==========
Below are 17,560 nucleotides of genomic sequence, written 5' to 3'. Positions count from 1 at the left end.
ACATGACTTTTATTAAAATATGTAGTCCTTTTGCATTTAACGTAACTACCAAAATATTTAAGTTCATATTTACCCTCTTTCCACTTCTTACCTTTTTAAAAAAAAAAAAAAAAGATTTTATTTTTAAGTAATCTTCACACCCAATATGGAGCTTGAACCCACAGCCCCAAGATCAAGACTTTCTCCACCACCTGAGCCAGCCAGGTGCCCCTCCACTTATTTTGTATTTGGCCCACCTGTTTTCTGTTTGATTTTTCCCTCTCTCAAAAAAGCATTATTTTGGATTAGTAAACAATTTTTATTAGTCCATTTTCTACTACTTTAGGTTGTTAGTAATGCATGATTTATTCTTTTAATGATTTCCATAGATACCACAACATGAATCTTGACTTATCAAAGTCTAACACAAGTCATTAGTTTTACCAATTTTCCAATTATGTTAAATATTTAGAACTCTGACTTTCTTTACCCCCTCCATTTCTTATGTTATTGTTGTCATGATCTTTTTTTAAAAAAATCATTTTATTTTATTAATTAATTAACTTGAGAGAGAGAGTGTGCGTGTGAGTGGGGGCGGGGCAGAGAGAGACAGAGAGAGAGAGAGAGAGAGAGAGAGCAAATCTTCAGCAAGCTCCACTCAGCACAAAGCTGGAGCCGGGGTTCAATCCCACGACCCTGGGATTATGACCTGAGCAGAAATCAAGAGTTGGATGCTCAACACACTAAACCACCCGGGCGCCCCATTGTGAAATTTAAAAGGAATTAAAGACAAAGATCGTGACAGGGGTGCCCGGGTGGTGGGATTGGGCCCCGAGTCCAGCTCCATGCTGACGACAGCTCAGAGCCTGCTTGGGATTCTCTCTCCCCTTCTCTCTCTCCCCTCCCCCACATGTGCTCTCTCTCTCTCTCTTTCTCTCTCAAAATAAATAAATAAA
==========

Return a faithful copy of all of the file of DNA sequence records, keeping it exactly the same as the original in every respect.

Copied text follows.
Below are 17,560 nucleotides of genomic sequence, written 5' to 3'. Positions count from 1 at the left end.
ACATGACTTTTATTAAAATATGTAGTCCTTTTGCATTTAACGTAACTACCAAAATATTTAAGTTCATATTTACCCTCTTTCCACTTCTTACCTTTTTAAAAAAAAAAAAAAAAGATTTTATTTTTAAGTAATCTTCACACCCAATATGGAGCTTGAACCCACAGCCCCAAGATCAAGACTTTCTCCACCACCTGAGCCAGCCAGGTGCCCCTCCACTTATTTTGTATTTGGCCCACCTGTTTTCTGTTTGATTTTTCCCTCTCTCAAAAAAGCATTATTTTGGATTAGTAAACAATTTTTATTAGTCCATTTTCTACTACTTTAGGTTGTTAGTAATGCATGATTTATTCTTTTAATGATTTCCATAGATACCACAACATGAATCTTGACTTATCAAAGTCTAACACAAGTCATTAGTTTTACCAATTTTCCAATTATGTTAAATATTTAGAACTCTGACTTTCTTTACCCCCTCCATTTCTTATGTTATTGTTGTCATGATCTTTTTTTAAAAAAATCATTTTATTTTATTAATTAATTAACTTGAGAGAGAGAGTGTGCGTGTGAGTGGGGGCGGGGCAGAGAGAGACAGAGAGAGAGAGAGAGAGAGAGAGAGCAAATCTTCAGCAAGCTCCACTCAGCACAAAGCTGGAGCCGGGGTTCAATCCCACGACCCTGGGATTATGACCTGAGCAGAAATCAAGAGTTGGATGCTCAACACACTAAACCACCCGGGCGCCCCATTGTGAAATTTAAAAGGAATTAAAGACAAAGATCGTGACAGGGGTGCCCGGGTGGTGGGATTGGGCCCCGAGTCCAGCTCCATGCTGACGACAGCTCAGAGCCTGCTTGGGATTCTCTCTCCCCTTCTCTCTCTCCCCTCCCCCACATGTGCTCTCTCTCTCTCTCTTTCTCTCTCAAAATAAATAAATAAA